As for subdivision (c) of section 8511 of the Elections Code, it is not contended that respondent gave or offered any bribe or reward for procuring his election. Appellant does argue before this court that prior to the election Heusner violated a number of the provisions of the Elections Code, to wit: that he procured from the county clerk applications for absentee voters' ballots and the ballots, simultaneously, without giving receipts therefor, and that applications were signed in blank by prospective electors; that he violated the election laws in that he saw how certain people voted such absentee ballots; that he, instead of the voters, folded the ballots in many instances, enclosed them in identification envelopes, and himself sealed the envelopes; and that he swore to a false affidavit on such envelopes in contravention of section 5911 of the Elections Code; that he requested electors to vote absentee ballots, and violated the Elections Code in that no person had ever requested an application for an absent voter's ballot; that with the connivance of the county clerk he went to the home of one elector who had properly requested such a ballot, and ‘voted this elector’; and that he violated all of the provisions of section 5930 of the Elections Code, and particularly subdivisions (a) and (b) thereof.

But the above cited code sections apply to voters, and are directions to them as to how they are to proceed in making use of absentee ballots, and do not define offenses against the elective franchise defined by the portions of the Elections Code set forth in Chapter 3, Division VII or Division XIV of such code, which are chargeable against respondent.

The gravamen of appellant's complaint is that illegal votes were cast, that is, certain absentee ballots. However, the findings of the trial court negative the charges relied upon. Appellant merely recites portions of the testimony and relies thereon as grounds for reversal of the judgment of the trial court. But, assuming that there are conflicts, the determination of questions of fact was for the trial court. There is no contention that there is insufficient evidence to support its findings, and such being the case it is not incumbent upon this court to review it.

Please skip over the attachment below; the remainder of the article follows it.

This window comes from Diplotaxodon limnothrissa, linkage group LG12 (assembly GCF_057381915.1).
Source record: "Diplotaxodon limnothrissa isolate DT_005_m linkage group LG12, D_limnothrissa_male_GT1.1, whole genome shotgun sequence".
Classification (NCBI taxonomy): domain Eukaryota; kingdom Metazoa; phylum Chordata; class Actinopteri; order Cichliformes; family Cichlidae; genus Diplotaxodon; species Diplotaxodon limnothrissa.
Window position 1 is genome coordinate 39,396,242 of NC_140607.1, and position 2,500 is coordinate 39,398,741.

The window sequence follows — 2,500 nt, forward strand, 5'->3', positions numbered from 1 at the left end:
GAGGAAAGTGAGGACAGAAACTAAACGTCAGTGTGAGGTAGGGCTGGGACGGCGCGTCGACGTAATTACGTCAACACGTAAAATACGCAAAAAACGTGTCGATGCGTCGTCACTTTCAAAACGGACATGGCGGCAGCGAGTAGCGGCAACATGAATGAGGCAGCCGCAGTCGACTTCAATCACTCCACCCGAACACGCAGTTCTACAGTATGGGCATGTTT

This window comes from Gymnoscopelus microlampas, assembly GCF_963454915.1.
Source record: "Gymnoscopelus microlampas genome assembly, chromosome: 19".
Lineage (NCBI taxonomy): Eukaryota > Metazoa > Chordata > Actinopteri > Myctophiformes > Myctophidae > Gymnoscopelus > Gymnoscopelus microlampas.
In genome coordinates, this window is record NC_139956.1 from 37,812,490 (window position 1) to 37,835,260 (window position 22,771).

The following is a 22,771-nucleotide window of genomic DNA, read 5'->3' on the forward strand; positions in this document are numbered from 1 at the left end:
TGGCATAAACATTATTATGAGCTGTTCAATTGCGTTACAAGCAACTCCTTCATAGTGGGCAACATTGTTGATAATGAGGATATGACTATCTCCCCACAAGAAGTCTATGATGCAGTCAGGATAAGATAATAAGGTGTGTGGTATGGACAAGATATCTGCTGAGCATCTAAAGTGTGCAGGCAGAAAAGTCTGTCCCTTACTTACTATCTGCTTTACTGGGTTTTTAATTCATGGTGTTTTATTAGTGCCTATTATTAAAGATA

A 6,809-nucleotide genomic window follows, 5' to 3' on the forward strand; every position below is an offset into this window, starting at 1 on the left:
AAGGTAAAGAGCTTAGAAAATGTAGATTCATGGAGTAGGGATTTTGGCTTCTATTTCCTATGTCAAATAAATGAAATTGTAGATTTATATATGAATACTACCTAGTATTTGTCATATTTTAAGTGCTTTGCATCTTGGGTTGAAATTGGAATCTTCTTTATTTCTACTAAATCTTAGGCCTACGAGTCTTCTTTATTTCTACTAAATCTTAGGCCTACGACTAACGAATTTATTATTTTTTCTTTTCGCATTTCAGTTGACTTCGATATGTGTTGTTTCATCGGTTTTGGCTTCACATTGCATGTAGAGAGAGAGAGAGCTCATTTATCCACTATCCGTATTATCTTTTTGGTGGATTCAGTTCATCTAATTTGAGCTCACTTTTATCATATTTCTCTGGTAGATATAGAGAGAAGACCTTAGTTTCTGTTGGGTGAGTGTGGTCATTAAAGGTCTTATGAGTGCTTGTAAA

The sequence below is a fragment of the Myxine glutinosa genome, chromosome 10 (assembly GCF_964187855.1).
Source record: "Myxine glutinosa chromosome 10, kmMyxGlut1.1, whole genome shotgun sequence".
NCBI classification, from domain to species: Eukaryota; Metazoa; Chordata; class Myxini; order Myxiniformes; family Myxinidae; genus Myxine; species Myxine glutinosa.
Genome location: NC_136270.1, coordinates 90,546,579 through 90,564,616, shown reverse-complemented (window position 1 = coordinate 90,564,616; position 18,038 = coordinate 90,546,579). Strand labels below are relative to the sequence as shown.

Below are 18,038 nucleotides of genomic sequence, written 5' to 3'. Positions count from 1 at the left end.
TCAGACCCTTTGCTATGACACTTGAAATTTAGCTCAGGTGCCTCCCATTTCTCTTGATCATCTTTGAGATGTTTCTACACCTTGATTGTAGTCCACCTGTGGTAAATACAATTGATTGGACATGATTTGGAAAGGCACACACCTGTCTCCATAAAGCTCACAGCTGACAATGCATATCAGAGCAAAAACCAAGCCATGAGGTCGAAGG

The trial judge rendered an opinion in which he stated the principle set forth in Rideout v. City of Los Angeles, 185 Cal. 426, 197 P. 74—that it is the duty of the court to validate an election impossible, and that it must be held valid unless plainly illegal. He then said that from a careful review of the evidence it could not be said that any of the 36 voting absentee voters were not duly registered; that he could find no warrant for making any finding that any of such voters was lacking in qualifications as an elector, or was lacking with regard to due registration, or that there was substantial departure from the prescribed voting procedure diminishing the result declared, or affecting or violating the secrecy or integrity of the ballots cast; that evidently, for the purpose of getting out the vote, registration deputies were made use of; and that a candidate for office was not regarded as unsuitable for rendering service to the county clerk in the delivery of blank application forms, in receiving applications for absentee ballots, in delivering ballots in response thereto, and in the reception from the voters of their voted identification envelopes and the return of same to the county clerk's office, all of which duties Heusner evidently performed as one authorized so to do. He concluded by saying:

‘The evidence in the case has been carefully reviewed and scrutinized to determine if any of the facts relied on as a cause for complaint could be fairly held to affect the result declared by the canvassing board, or could be held as a fact sufficient to impeach the integrity of the absentee votes cast at the election had; and the Court is of the opinion that none has been shown of such invalidating nature, and the Court is further of the opinion that the votes attacked were legally cast by the voters, and that to disregard or reject them would be, without warrant, to disfranchise these voters.

‘And it appears from the result found and declared that the contestee received the majority of the votes cast in the June election in the Third Supervisorial District for Supervisor, such finding will have to be confirmed, as required by the Statute, none of the attacks made by the contestant having been sustained.’

The findings are in accord with the above statement, and negative the allegations of plaintiff's complaint and the asserted facts relied upon by appellant upon whom rested the burden of proof. Coghlan v. Alpers, 140 Cal. 648, 653, 74 P. 145.

Chapter 5 of Division 8 of the Elections Code is entitled ‘Absent Voting,’ and section 5881, the first section in that chapter, reads: ‘This chapter shall be liberally construed in favor of the absent voter.’

In view of the above provision and the findings of the trial court, there appears no reason why this court should interfere with the judgment below.

The judgment is affirmed.

ADAMS, Presiding Justice.

PEEK and THOMPSON, JJ., concur.